Zero trust is a new framework of cybersecurity that helps protect environments from the inside. If someone accesses one aspect of the network, they will not have the ability to move freely inside it. This cybersecurity concept assumes no user, app, service, or device is to be trusted. This strategy also identifies atypical behavior, including incidents and breaches that include attempted access to restricted data or downloads of large amounts of data at unusual times.

The National Institute of Standards and Technology (NIST) established guidelines for agencies and other organizations to migrate toward zero trust architectures. Trust to entities is granted through verifying the user and the apps, services, and data users can access.

What are the threats that zero trust protects against?

There are many types of security risks. Some exist solely in the physical realm, like “dumpster diving,” such as bad actors collecting sensitive data from the recycling or trash. Many threat vectors exist in the cyber realm, too. Take malware, for example. Malware is malicious software intended to access, damage, or control a device or network. Cyber threat actors often combine malware with phishing, which is attempting to acquire sensitive information, like PII, credit card information, or user credentials by claiming to be a trusted entity.

Ransomware is also on the rise. Ransomware is malicious software that blocks access to a system by locking the data. And then, cyber threat actors request a large sum of money to allow access again). Ransomware attacks can bring agency operations to a halt, especially if there aren’t sufficient backups and disaster recovery plans in place.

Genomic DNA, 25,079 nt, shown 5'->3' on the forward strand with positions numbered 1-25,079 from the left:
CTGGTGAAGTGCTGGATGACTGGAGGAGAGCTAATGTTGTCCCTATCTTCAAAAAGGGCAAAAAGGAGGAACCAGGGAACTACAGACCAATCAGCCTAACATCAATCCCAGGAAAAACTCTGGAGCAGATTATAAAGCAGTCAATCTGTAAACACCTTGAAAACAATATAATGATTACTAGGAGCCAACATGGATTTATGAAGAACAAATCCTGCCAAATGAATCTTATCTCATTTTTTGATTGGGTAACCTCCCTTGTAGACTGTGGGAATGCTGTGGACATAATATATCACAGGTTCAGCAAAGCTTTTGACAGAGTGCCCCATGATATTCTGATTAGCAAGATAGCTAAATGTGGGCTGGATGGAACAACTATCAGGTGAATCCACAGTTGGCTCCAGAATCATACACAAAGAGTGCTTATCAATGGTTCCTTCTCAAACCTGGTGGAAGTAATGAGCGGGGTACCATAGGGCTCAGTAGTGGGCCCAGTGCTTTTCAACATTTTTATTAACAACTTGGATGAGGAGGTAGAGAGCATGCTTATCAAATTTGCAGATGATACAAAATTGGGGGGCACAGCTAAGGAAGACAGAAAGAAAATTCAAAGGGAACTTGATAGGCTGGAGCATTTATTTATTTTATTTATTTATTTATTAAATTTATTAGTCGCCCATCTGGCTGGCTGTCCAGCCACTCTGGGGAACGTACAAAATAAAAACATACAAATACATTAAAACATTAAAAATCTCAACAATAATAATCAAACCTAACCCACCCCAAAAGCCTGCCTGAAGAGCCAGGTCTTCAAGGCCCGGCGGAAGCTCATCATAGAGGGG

2. Understand why zero trust is important — right now

Targeted malware and ransomware threats, phishing attempts, data breaches: these threats are all over the news. These threats do not just affect the private sector; they also impact the public sector. The US government recognizes this growing threat and is taking action.

Recent legislation is earmarking funds for state and local agencies to uplevel cybersecurity. So much so that President Biden issued a January 2022 Executive Order mandating “all federal agencies and executive departments to immediately move toward a zero trust architecture to strengthen defenses against increasingly sophisticated cyber threats.” The Infrastructure Investment and Jobs Act (IIJA) signed in November 2021 allocates $1 billion for state and local governments to strengthen cybersecurity for their IT systems. FedRAMP, a U.S. government program that promotes the adoption of secure cloud services, is preparing for the new zero trust strategy to assist and prepare agencies by working with cloud platform providers. Additionally, Transportation Command will implement a zero trust security model on its classified networks in the coming months.